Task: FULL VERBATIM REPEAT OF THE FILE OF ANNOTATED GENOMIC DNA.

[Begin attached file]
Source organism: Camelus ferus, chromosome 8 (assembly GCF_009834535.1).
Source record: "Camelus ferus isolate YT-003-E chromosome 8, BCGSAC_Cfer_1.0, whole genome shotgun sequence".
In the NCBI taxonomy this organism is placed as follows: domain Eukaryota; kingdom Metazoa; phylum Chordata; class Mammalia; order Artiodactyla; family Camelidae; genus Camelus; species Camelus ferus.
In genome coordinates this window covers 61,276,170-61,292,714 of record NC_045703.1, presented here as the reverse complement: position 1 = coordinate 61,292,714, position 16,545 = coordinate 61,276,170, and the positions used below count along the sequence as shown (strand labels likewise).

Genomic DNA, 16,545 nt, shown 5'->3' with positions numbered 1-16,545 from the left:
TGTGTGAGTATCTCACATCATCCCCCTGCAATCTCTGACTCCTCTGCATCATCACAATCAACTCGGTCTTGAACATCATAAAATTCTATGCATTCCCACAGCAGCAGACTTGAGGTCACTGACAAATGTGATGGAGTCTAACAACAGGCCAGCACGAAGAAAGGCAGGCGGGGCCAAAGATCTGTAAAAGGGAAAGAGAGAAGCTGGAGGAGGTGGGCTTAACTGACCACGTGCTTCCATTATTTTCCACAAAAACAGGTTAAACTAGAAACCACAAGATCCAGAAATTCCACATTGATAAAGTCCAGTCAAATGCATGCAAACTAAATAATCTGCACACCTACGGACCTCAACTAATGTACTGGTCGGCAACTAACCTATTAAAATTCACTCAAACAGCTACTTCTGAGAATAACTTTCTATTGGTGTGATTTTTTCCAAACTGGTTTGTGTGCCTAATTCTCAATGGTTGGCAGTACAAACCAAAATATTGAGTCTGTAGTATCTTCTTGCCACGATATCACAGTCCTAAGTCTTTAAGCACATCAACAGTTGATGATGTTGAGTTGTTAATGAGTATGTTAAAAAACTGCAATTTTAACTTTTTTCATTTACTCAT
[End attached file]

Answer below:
Source organism: Camelus ferus, chromosome 8 (assembly GCF_009834535.1).
Source record: "Camelus ferus isolate YT-003-E chromosome 8, BCGSAC_Cfer_1.0, whole genome shotgun sequence".
In the NCBI taxonomy this organism is placed as follows: domain Eukaryota; kingdom Metazoa; phylum Chordata; class Mammalia; order Artiodactyla; family Camelidae; genus Camelus; species Camelus ferus.
In genome coordinates this window covers 61,276,170-61,292,714 of record NC_045703.1, presented here as the reverse complement: position 1 = coordinate 61,292,714, position 16,545 = coordinate 61,276,170, and the positions used below count along the sequence as shown (strand labels likewise).

Genomic DNA, 16,545 nt, shown 5'->3' with positions numbered 1-16,545 from the left:
TGTGTGAGTATCTCACATCATCCCCCTGCAATCTCTGACTCCTCTGCATCATCACAATCAACTCGGTCTTGAACATCATAAAATTCTATGCATTCCCACAGCAGCAGACTTGAGGTCACTGACAAATGTGATGGAGTCTAACAACAGGCCAGCACGAAGAAAGGCAGGCGGGGCCAAAGATCTGTAAAAGGGAAAGAGAGAAGCTGGAGGAGGTGGGCTTAACTGACCACGTGCTTCCATTATTTTCCACAAAAACAGGTTAAACTAGAAACCACAAGATCCAGAAATTCCACATTGATAAAGTCCAGTCAAATGCATGCAAACTAAATAATCTGCACACCTACGGACCTCAACTAATGTACTGGTCGGCAACTAACCTATTAAAATTCACTCAAACAGCTACTTCTGAGAATAACTTTCTATTGGTGTGATTTTTTCCAAACTGGTTTGTGTGCCTAATTCTCAATGGTTGGCAGTACAAACCAAAATATTGAGTCTGTAGTATCTTCTTGCCACGATATCACAGTCCTAAGTCTTTAAGCACATCAACAGTTGATGATGTTGAGTTGTTAATGAGTATGTTAAAAAACTGCAATTTTAACTTTTTTCATTTACTCAT